Tests like these are why you buy the SCORM Engine.

“What is that?” you might ask. This is a dashboard widget that we maintain on our big screens in the two offices. Anytime you walk through the common space, you get a quick look at this dashboard. Each row here represents a fundamentally important automated test of the SCORM Engine. Green is good news; pink is bad. (Truth be told, I’ve been waiting several days to catch some portion of this screen pink. Things are very stable around here right now, and I thought an “all green” dashboard was a bit contrived. Further truth be told, catching this screen shot half pink might be retaliation for David eating my ice cream yesterday.)

Over the summer, Andrew, our intern, spent his time automating the SCORM test suites. SCORM test suites are anything but fun the first time, and going through them over and over is torture. We’ve done this plenty of times (as has Andrew) and it’s time-consuming enough that no one does it as often as they should. Our response? Automation.

The tests listed in the screen shot are run on different periods, but each confirms the current health of various versions of the SCORM Engine. 2008.1.x references are to the currently released product. “Trunk” references are to our forward-looking development. And you can also catch a glimpse here of the fact that we’re already testing against SCORM 2004 4th Edition, which is still in beta. Those who are perceptive will likely notice that last night, all of the Java tests failed. This is because we’re doing a bit of internal restructuring and we broke them. And you know what? That’s OK, because we immediately know that they’re broken, and David and crew will spend time today fixing them.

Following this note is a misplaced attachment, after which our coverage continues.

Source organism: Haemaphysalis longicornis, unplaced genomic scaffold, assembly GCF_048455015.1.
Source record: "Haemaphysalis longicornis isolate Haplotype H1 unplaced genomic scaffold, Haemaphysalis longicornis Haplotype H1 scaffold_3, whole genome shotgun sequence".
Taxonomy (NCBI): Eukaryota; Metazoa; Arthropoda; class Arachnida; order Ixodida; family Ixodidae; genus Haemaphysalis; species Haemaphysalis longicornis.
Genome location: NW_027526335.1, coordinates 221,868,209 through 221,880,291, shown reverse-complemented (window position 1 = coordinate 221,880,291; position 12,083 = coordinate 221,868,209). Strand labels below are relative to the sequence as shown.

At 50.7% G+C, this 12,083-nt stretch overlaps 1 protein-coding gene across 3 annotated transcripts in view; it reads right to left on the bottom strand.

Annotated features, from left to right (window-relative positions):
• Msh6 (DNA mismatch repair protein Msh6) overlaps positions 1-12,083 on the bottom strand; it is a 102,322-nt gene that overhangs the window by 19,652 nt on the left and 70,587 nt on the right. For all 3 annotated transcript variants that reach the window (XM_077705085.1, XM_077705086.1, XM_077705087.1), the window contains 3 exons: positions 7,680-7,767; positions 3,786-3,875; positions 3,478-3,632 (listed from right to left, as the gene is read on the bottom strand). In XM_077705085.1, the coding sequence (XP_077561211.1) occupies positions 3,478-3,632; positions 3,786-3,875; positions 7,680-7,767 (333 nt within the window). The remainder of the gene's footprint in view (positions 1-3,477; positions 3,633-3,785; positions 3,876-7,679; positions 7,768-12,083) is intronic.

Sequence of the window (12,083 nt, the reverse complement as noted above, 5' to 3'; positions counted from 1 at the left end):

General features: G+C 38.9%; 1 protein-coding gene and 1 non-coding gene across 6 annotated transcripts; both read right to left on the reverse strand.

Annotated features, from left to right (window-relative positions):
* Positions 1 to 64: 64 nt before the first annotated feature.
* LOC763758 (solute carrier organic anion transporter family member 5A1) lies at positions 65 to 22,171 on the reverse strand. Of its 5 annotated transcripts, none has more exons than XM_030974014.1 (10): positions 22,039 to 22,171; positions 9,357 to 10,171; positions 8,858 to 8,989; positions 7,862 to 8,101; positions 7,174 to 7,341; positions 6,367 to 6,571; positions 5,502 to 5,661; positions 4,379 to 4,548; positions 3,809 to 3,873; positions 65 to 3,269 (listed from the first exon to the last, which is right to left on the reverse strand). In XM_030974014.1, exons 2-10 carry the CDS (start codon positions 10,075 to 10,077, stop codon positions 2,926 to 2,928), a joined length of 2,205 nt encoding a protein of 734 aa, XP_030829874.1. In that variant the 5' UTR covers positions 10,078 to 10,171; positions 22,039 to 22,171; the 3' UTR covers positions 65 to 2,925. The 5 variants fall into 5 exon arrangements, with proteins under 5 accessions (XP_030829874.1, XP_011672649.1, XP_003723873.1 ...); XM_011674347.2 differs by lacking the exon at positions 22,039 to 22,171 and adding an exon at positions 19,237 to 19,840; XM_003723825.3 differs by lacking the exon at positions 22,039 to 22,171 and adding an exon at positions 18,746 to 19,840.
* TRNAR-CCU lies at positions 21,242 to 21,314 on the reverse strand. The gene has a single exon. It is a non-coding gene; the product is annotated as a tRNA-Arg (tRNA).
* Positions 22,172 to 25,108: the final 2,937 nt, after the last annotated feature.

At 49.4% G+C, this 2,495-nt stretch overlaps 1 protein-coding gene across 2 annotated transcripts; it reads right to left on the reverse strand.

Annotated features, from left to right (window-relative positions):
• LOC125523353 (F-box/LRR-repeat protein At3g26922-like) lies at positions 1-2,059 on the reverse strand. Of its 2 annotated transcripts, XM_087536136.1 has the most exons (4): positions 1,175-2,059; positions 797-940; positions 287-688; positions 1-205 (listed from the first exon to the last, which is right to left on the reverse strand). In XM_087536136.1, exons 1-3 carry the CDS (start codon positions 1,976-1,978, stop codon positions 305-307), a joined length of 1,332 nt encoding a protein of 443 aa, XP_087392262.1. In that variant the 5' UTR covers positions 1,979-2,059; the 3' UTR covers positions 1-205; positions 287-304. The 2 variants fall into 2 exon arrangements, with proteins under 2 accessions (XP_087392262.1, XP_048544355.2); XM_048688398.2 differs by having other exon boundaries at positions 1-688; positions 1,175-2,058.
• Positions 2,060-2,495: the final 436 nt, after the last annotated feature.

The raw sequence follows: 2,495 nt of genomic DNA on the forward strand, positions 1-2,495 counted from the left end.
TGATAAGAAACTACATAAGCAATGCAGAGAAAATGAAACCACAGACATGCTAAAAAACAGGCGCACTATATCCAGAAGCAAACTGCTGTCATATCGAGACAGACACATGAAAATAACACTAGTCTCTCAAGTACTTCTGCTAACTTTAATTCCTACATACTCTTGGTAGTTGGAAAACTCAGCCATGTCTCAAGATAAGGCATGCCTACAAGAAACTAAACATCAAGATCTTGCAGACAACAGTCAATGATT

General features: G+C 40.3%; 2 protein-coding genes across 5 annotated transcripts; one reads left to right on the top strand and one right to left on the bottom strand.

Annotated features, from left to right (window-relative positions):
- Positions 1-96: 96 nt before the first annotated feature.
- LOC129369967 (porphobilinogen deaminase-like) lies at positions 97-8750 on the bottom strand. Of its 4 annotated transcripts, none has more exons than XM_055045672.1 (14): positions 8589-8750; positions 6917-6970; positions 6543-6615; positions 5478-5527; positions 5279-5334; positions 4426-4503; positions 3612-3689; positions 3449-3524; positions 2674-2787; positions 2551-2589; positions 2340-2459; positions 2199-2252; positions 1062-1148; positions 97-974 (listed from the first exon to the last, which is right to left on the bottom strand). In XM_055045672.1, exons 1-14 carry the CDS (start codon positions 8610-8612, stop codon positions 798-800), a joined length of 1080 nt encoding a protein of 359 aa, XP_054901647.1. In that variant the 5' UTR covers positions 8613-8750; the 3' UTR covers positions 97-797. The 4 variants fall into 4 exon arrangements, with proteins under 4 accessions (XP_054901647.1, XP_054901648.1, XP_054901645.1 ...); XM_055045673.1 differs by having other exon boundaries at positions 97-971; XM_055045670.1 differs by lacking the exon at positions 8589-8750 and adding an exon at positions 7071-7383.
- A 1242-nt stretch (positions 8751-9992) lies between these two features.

Would you or your organization ever take the time to create an automated testing platform like this? Maybe. Would you do so for the vagaries of the SCORM test suites? Would that be an effective use of your time? I doubt it. Most development shops would make a reasonable effort to test this stuff… once, when they create it, and hopefully again before they send it off for certification. Would they take the time, then, to test it monthly? Or before each release? As you see here, the SCORM Engine is being tested, in all of its flavors, every single day. This is not just a confirmation that it builds, either, this is a full fledged run through the entirety of the SCORM test suite.

Even at its best, SCORM is touchy. Things break, content can be bad, there are plenty of ways for things to go wrong. You need to know the quality of your delivery platform, whether you buy it from us or build it yourself. Tests like these are why you buy the SCORM Engine.

Update, 1/23/09: If you want to get developers in a tizzy, post a picture that shows their stuff is broken. 12 hours later, you get a completely green dashboard.

Tim is the chief innovation and product officer with our parent company LTG, though he used to be CEO here at Rustici Software. If you’re looking for a plainspoken answer to a standards-based question, or to just play an inane game, Tim is your person.